Meditation is a wonderful tool for shadow-seekers. Rothberg stated that during meditation we have the opportunity to observe what arises in our consciousness, and whenever we observe that we are resistant to something that comes up or that we want to “control our experience,” we can see the workings of our personal shadows.

Rothberg also suggested bringing mindfulness to our speech patterns. This practice can help us to see the thoughts that precede our choices of spoken words. I find that practicing “noble silence,” whether during a meditation retreat or in the midst of my daily life, is a powerful way to observe manifestations of my shadow. How often do I have the urge to say something with the intention of pleasing another person? How often am I quelling an urge to say something to someone?

Another of Rothberg’s suggestions was to write down dreams as a way of accessing shadow material because dreams offer us a window to our unconscious minds. Likewise, we can explore our unconscious minds through art, by giving ourselves free reign to draw or paint or dance whatever comes to mind. Aspects of the shadow may come up through images or stories that surface through the process of making art.

By noticing our strong reactivity to difficult interpersonal situations, we can begin to understand the workings of the shadow. Instead of avoiding strong reactions, we can look to them as signals that our shadows are in need of loving attention.

How do we practice with shadow?

“The condition of truth is to allow suffering to speak.” ~ Martin Luther King, Jr

The key to working with the shadow, Rothberg emphasized, is to “bring awareness, love and compassion to the shadow.” We can do this through meditation, ritual/ceremony, journaling, making art, humor and any other method that helps us to befriend the shadow without judgment.

One way of practicing with the shadow is to reflect upon our self-images and all that they entail. We can compare our self-image with what we see in our whole self, for example. Rothberg also offered some questions to contemplate with regard to the self-image, including, “How do I define myself as good?” and “When does my self-image get enforced?”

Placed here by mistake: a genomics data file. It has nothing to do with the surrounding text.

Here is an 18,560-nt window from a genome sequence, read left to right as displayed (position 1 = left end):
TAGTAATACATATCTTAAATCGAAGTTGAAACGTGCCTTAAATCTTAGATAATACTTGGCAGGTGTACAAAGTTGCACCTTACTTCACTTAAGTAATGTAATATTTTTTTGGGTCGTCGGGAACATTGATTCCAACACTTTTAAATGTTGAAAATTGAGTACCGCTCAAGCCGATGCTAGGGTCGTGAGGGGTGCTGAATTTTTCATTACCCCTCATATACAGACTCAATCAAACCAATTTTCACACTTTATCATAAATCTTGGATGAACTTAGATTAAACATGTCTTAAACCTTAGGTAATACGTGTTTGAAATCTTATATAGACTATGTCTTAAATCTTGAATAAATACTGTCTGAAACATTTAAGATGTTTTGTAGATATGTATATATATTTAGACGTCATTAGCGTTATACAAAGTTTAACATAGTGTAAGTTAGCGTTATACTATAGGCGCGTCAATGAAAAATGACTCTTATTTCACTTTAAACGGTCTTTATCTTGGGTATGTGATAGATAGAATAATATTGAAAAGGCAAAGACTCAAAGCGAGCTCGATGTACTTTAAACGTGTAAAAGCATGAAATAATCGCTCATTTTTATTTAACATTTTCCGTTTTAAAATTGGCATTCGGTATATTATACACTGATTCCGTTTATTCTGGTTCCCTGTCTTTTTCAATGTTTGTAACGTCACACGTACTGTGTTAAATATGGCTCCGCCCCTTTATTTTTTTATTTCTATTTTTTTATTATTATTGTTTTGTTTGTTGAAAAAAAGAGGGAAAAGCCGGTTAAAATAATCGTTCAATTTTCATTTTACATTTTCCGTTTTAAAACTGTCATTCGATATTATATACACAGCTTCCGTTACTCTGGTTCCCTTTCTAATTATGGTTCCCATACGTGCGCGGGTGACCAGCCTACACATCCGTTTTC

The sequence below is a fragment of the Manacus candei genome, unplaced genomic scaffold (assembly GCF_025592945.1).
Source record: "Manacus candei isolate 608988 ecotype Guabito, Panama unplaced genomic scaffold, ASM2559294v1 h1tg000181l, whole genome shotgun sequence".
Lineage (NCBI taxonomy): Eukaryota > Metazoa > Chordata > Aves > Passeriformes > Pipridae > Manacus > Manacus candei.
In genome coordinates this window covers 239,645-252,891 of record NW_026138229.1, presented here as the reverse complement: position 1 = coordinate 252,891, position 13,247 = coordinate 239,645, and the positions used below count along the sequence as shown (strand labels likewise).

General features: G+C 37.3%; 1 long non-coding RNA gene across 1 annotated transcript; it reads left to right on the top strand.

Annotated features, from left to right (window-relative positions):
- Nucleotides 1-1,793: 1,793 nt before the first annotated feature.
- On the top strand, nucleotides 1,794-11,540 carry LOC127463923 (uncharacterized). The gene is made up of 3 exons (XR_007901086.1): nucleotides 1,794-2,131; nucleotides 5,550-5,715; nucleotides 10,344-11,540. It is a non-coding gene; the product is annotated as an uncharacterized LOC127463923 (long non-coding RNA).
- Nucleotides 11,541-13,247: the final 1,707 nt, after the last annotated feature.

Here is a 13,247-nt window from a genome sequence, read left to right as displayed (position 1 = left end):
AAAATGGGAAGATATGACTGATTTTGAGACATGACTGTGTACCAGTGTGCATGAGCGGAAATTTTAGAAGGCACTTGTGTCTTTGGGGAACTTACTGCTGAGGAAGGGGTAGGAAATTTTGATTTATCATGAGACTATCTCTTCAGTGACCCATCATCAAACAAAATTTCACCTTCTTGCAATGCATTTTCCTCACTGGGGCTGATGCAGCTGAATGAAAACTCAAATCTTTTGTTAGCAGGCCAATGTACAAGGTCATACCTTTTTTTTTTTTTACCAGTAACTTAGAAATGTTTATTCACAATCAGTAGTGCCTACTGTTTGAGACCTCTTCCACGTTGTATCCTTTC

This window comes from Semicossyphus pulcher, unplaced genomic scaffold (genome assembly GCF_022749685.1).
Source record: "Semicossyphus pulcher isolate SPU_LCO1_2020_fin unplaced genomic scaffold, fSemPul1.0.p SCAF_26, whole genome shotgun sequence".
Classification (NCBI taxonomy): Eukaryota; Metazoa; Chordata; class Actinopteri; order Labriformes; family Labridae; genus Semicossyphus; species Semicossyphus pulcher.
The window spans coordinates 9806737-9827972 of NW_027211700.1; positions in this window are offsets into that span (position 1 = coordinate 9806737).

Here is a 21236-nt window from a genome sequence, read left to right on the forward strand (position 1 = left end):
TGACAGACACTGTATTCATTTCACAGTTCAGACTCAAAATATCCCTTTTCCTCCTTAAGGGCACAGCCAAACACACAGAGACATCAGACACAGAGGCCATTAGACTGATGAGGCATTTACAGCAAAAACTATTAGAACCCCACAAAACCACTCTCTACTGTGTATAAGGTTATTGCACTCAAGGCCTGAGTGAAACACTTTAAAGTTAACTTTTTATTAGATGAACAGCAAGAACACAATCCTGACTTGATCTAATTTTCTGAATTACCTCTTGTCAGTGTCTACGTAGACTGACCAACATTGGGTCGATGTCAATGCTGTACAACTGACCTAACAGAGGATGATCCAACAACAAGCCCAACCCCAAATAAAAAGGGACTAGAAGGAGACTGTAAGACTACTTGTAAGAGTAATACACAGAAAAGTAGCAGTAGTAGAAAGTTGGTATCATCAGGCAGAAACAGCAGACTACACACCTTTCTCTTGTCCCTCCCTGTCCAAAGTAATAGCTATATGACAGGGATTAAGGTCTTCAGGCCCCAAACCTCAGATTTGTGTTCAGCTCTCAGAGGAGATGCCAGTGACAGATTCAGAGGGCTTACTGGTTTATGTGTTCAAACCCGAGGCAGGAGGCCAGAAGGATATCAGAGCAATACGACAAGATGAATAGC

In my own practice of working with the shadow, I find that my body gives me powerful cues to aspects of my experience that I have tried to reject. Sometimes the emotions that I experience are not easy to name, and yet I know that they live in my body. I give myself the freedom to stay with my body’s experience. I breathe with it, give it some time off from being in “doing mode,” and I listen to it. With enough space for it to simply “be,” I begin to understand a little bit of what is going on deep within myself. And then I can practice loving-kindness for my shadow, welcoming it as something that can help me to embrace my wholeness.

How do you practice with your shadow?

“Practicing with the Shadow, Part I” was a dharma talk given by meditation teacher Donald Rothberg on May 6, 2009 at Spirit Rock Meditation Center in Woodacre, California. Rothberg also addressed the relational shadow and the collective shadow in this talk.

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About Erica Hamilton

Erica Shane Hamilton is the founder of Mind-Body Wellness, a wellness practice in Uppsala, Sweden. She is also the director of the non-profit website, Patient Corps, which links patients with volunteer opportunities. Erica holds a Ph.D. in psychology from Saybrook University and she is an ordained member of the Order of Interbeing in the Zen Buddhist tradition of Thich Nhat Hanh. Erica's Twitter name is EricaSHamilton and her blog is Determined to Heal.

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One Response to “Afraid of Your Shadow?”

  1. Eddie says:

    Well written article. Thank you. It clearly brought together Jungian thought with daily practice.